Probiotics can do more than improve your gut health. They also may indirectly enhance your brain. The gut has been called a second brain because it produces many of the same neurotransmitters as the brain does, like serotonin, dopamine, and gamma-aminobutyric acid, all of which play a key role in regulating mood that includes the feeling of stress and anxiety. It is estimated that 90% of serotonin is made in the digestive tract.
What are Stress and Anxiety?
Stress is a normal reaction to everyday pressures, but can become unhealthy when it upsets your day-to-day functioning. Stress involves changes that affect nearly every system of the body, influencing how people feel and behave. Stress can be defined as any type of change that causes physical, emotional, or psychological strain. Stress is your body’s response to anything that requires attention or action. Everyone experiences stress to some degree. The way you respond to stress, however, makes a big difference to your overall well-being.
Anxiety is an emotion characterized by feelings of tension, worried thoughts, and physical changes like increased blood pressure. It is not the same as fear, but they are often used interchangeably. Anxiety is considered a future-oriented, long-acting response broadly focused on a diffuse threat, whereas fear is an appropriate, present-oriented, and short-lived response to an identifiable and specific threat.
Brain and Gut Connection
The brain and gut send signals to each other through the vagus nerve, which is part of our central nervous system. This communication not only regulates stress response and anxiousness, but the gut even makes and then sends neurotransmitters such as serotonin and dopamine along the vagus nerve to the brain. If the gut microbiome is unhealthy then this communication system may not work well and you may have increased levels of anxiety.
How do Probiotics Help Reduce Stress and Anxiety?
Certain probiotic strains appear to exert a positive influence on our mood. These strains of friendly bacteria are sometimes referred to as psychobiotics. Specific probiotic strains that have been researched for their effects on stress and anxiety include:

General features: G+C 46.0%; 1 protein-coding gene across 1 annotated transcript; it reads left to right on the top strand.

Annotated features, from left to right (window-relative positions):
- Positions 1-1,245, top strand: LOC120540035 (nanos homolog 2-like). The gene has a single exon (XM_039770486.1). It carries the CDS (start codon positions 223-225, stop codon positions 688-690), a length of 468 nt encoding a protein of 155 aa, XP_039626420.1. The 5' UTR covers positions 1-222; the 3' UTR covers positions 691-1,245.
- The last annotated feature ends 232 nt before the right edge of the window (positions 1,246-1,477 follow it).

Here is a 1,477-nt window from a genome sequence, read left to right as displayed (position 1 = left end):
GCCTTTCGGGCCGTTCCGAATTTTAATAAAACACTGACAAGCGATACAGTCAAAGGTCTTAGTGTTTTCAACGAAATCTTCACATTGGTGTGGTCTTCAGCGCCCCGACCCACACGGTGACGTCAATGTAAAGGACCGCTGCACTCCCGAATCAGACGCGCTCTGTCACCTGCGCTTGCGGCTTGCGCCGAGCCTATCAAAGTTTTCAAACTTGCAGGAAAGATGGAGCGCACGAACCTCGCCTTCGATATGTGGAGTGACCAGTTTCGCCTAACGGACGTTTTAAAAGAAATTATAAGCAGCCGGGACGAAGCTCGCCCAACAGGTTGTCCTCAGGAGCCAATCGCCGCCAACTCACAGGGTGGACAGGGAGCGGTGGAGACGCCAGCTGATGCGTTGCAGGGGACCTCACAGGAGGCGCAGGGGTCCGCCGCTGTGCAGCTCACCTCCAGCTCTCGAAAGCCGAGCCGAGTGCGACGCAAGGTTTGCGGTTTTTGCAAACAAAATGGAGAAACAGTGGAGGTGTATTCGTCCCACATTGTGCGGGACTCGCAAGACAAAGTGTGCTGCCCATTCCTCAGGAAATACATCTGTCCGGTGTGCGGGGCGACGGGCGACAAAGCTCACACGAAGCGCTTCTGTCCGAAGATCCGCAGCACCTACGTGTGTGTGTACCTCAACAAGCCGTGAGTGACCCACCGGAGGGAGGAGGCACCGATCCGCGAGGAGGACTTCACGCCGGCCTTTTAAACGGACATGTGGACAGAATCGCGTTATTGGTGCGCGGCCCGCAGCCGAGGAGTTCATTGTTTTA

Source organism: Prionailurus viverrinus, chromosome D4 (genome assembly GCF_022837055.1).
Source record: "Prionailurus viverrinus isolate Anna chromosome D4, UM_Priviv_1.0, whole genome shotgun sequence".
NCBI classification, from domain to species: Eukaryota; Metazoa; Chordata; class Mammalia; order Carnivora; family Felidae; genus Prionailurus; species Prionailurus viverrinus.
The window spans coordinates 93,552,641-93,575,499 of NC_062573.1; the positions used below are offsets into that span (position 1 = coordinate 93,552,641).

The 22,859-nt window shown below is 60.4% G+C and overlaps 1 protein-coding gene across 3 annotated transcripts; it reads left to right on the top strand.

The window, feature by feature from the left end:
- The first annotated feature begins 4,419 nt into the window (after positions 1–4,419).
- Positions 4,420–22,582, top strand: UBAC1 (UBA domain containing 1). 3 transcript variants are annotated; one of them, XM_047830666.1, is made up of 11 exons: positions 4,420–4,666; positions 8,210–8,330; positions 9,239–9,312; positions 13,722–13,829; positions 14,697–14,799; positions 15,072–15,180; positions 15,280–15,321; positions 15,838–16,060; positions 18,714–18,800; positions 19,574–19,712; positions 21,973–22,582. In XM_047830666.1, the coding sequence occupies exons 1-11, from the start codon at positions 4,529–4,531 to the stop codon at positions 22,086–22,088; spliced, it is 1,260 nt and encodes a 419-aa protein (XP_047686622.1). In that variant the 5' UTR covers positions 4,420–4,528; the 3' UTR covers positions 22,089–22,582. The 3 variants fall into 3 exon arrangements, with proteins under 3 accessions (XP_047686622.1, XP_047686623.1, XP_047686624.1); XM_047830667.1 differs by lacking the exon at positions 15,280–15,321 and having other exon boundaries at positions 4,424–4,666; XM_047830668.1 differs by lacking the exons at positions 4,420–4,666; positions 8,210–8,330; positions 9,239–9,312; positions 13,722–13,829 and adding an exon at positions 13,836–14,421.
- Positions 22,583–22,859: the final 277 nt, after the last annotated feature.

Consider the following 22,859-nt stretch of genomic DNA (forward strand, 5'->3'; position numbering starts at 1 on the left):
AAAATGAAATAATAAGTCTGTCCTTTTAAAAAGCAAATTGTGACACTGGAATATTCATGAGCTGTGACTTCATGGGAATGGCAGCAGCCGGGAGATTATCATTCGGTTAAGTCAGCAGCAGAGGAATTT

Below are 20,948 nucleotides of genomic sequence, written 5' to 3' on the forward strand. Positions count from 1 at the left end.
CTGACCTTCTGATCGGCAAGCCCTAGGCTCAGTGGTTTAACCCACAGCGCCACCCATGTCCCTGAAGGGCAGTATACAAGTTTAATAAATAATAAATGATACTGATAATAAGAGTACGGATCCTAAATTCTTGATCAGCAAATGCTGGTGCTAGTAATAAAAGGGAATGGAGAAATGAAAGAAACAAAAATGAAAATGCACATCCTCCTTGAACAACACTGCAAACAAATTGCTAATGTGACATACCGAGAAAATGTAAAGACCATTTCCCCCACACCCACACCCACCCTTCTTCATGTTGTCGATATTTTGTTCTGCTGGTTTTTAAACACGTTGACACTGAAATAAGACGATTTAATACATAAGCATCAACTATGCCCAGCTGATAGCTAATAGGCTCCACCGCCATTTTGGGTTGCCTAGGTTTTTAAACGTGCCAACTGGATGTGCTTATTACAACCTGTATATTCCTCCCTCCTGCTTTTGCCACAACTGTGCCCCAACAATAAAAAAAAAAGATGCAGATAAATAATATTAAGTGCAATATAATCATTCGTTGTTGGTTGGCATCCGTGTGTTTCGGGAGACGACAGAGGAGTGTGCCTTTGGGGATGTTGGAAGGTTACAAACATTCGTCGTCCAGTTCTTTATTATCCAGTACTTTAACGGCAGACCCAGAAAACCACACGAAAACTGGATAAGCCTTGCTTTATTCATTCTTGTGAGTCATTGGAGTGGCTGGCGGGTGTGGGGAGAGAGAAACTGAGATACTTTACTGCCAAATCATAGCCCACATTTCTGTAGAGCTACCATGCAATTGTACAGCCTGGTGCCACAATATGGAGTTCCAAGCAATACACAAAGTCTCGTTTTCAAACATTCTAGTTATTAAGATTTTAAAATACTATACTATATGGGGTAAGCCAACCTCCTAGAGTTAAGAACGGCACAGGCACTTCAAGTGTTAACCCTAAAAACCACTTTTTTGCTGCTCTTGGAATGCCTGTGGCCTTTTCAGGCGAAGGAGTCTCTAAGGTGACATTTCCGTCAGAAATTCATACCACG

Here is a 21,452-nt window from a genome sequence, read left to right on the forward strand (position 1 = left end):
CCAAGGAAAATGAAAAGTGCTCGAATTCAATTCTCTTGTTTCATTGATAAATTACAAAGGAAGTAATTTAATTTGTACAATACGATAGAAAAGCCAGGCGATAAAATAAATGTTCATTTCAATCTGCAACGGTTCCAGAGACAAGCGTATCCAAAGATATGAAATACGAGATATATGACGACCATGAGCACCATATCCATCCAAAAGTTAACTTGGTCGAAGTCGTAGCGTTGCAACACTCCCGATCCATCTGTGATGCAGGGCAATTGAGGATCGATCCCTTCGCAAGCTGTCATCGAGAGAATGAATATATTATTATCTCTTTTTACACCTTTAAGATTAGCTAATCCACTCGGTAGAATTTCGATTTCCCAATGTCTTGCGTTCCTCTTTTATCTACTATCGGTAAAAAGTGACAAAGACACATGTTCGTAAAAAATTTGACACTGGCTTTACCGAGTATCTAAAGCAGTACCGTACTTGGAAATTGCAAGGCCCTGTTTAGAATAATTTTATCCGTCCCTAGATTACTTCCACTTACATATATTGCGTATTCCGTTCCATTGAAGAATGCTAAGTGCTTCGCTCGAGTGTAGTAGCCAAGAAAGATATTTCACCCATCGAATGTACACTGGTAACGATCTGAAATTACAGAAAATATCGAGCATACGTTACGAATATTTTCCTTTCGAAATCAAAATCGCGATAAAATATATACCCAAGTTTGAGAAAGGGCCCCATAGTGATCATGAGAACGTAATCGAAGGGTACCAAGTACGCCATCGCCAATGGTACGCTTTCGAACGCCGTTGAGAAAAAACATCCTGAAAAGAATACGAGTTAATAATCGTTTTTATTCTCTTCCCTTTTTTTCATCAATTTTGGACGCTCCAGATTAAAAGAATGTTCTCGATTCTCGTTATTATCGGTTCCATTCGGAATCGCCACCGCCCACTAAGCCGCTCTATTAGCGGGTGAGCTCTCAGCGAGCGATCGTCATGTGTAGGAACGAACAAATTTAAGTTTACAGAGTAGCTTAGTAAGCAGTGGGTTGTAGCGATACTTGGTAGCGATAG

- Bifidobacterium longum 1714
- Lactobacillus acidophilus Rosell-52 and Bifidobacterium longum Rosell-175
- Lactobacillus casei Shirota
Firstly, certain probiotics can produce neurotransmitters in the gut or impact the body’s ability to produce neurotransmitters, including GABA (Gamma-Aminobutyric Acid), serotonin, and dopamine. Neurotransmitters are chemical messengers responsible for transmitting information within our nervous system. These substances are secreted within the gut where they influence nerve cell signaling which affects the information transmitted to our brain. This directly affects our brain chemistry and function, subsequently altering our behavior and mood.
Serotonin is sometimes referred to as our happy or feel-good chemical as it lifts our mood. Certain types of pharmaceutical anti-depressants target serotonin signaling in the brain as a means of combatting depression. If serotonin is our happy chemical, then GABA is our chill or relaxation chemical. It is responsible for a state of calm and GABA signaling is often disturbed in those who suffer from anxiety. Approximately 90% of our serotonin is produced in the gut, and our gut microbes play an important role in its production. This is one connection between gut health and mood.
The second way in which ‘psychobiotics’ can influence our state of mind is via their impact on the hypothalamic-pituitary-adrenal axis (HPA axis). The HPA axis makes up the body’s stress response system and orchestrates our hormonal response to physical or psychological stress. When dysfunction occurs in the HPA axis, our daily rhythmic production of cortisol and other stress hormones become disrupted which can result in feeling stressed, altered mood, and disrupted sleep.
Scientists are still some way off from understanding the full impact of different strains of probiotic bacteria on our moods. Research is ongoing in this area, but it will most likely be quite some time before we are equipped with a list of the best strains of probiotics to support mental well-being.